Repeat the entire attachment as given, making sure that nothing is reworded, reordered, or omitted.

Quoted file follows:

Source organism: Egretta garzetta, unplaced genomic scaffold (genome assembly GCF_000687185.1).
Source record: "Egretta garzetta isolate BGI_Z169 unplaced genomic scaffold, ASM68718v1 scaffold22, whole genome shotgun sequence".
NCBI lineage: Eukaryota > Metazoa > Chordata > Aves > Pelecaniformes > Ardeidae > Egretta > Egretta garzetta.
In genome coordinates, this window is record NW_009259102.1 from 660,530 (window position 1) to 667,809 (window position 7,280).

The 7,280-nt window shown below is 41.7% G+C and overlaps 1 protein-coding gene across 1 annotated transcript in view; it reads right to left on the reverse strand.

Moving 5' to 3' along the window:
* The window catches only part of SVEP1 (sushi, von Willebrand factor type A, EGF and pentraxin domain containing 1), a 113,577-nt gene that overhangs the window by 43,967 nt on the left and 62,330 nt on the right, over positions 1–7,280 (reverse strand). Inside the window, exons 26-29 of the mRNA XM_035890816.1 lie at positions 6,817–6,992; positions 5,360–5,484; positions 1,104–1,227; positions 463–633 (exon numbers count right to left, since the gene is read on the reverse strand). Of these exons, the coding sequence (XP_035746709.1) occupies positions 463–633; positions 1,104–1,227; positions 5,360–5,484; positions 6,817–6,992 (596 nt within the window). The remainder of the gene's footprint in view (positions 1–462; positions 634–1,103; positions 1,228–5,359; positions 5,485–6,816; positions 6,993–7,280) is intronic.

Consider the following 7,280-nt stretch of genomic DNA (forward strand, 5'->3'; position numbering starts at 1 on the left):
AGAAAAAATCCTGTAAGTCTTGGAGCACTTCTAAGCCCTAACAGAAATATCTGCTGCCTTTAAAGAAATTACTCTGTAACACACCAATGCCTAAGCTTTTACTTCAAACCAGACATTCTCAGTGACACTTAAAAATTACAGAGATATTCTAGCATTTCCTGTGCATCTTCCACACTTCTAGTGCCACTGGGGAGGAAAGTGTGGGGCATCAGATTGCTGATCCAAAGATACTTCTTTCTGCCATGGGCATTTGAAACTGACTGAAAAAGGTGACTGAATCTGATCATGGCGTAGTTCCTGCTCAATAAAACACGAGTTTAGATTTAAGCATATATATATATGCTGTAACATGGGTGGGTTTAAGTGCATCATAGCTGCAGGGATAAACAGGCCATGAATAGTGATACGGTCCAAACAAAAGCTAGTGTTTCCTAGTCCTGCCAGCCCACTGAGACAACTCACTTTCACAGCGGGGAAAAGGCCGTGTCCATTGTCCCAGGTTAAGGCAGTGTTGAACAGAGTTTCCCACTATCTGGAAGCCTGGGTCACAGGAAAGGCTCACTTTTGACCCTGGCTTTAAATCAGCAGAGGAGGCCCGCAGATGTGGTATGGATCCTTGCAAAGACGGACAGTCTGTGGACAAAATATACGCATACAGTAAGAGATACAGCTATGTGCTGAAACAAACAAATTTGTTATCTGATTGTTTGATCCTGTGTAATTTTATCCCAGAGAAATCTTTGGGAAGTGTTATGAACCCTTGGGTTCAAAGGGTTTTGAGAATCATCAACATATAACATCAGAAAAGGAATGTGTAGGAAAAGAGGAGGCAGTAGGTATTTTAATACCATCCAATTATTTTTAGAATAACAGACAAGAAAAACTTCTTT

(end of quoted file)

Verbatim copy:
Source organism: Egretta garzetta, unplaced genomic scaffold (genome assembly GCF_000687185.1).
Source record: "Egretta garzetta isolate BGI_Z169 unplaced genomic scaffold, ASM68718v1 scaffold22, whole genome shotgun sequence".
NCBI lineage: Eukaryota > Metazoa > Chordata > Aves > Pelecaniformes > Ardeidae > Egretta > Egretta garzetta.
In genome coordinates, this window is record NW_009259102.1 from 660,530 (window position 1) to 667,809 (window position 7,280).

The 7,280-nt window shown below is 41.7% G+C and overlaps 1 protein-coding gene across 1 annotated transcript in view; it reads right to left on the reverse strand.

Moving 5' to 3' along the window:
* The window catches only part of SVEP1 (sushi, von Willebrand factor type A, EGF and pentraxin domain containing 1), a 113,577-nt gene that overhangs the window by 43,967 nt on the left and 62,330 nt on the right, over positions 1–7,280 (reverse strand). Inside the window, exons 26-29 of the mRNA XM_035890816.1 lie at positions 6,817–6,992; positions 5,360–5,484; positions 1,104–1,227; positions 463–633 (exon numbers count right to left, since the gene is read on the reverse strand). Of these exons, the coding sequence (XP_035746709.1) occupies positions 463–633; positions 1,104–1,227; positions 5,360–5,484; positions 6,817–6,992 (596 nt within the window). The remainder of the gene's footprint in view (positions 1–462; positions 634–1,103; positions 1,228–5,359; positions 5,485–6,816; positions 6,993–7,280) is intronic.

Consider the following 7,280-nt stretch of genomic DNA (forward strand, 5'->3'; position numbering starts at 1 on the left):
AGAAAAAATCCTGTAAGTCTTGGAGCACTTCTAAGCCCTAACAGAAATATCTGCTGCCTTTAAAGAAATTACTCTGTAACACACCAATGCCTAAGCTTTTACTTCAAACCAGACATTCTCAGTGACACTTAAAAATTACAGAGATATTCTAGCATTTCCTGTGCATCTTCCACACTTCTAGTGCCACTGGGGAGGAAAGTGTGGGGCATCAGATTGCTGATCCAAAGATACTTCTTTCTGCCATGGGCATTTGAAACTGACTGAAAAAGGTGACTGAATCTGATCATGGCGTAGTTCCTGCTCAATAAAACACGAGTTTAGATTTAAGCATATATATATATGCTGTAACATGGGTGGGTTTAAGTGCATCATAGCTGCAGGGATAAACAGGCCATGAATAGTGATACGGTCCAAACAAAAGCTAGTGTTTCCTAGTCCTGCCAGCCCACTGAGACAACTCACTTTCACAGCGGGGAAAAGGCCGTGTCCATTGTCCCAGGTTAAGGCAGTGTTGAACAGAGTTTCCCACTATCTGGAAGCCTGGGTCACAGGAAAGGCTCACTTTTGACCCTGGCTTTAAATCAGCAGAGGAGGCCCGCAGATGTGGTATGGATCCTTGCAAAGACGGACAGTCTGTGGACAAAATATACGCATACAGTAAGAGATACAGCTATGTGCTGAAACAAACAAATTTGTTATCTGATTGTTTGATCCTGTGTAATTTTATCCCAGAGAAATCTTTGGGAAGTGTTATGAACCCTTGGGTTCAAAGGGTTTTGAGAATCATCAACATATAACATCAGAAAAGGAATGTGTAGGAAAAGAGGAGGCAGTAGGTATTTTAATACCATCCAATTATTTTTAGAATAACAGACAAGAAAAACTTCTTT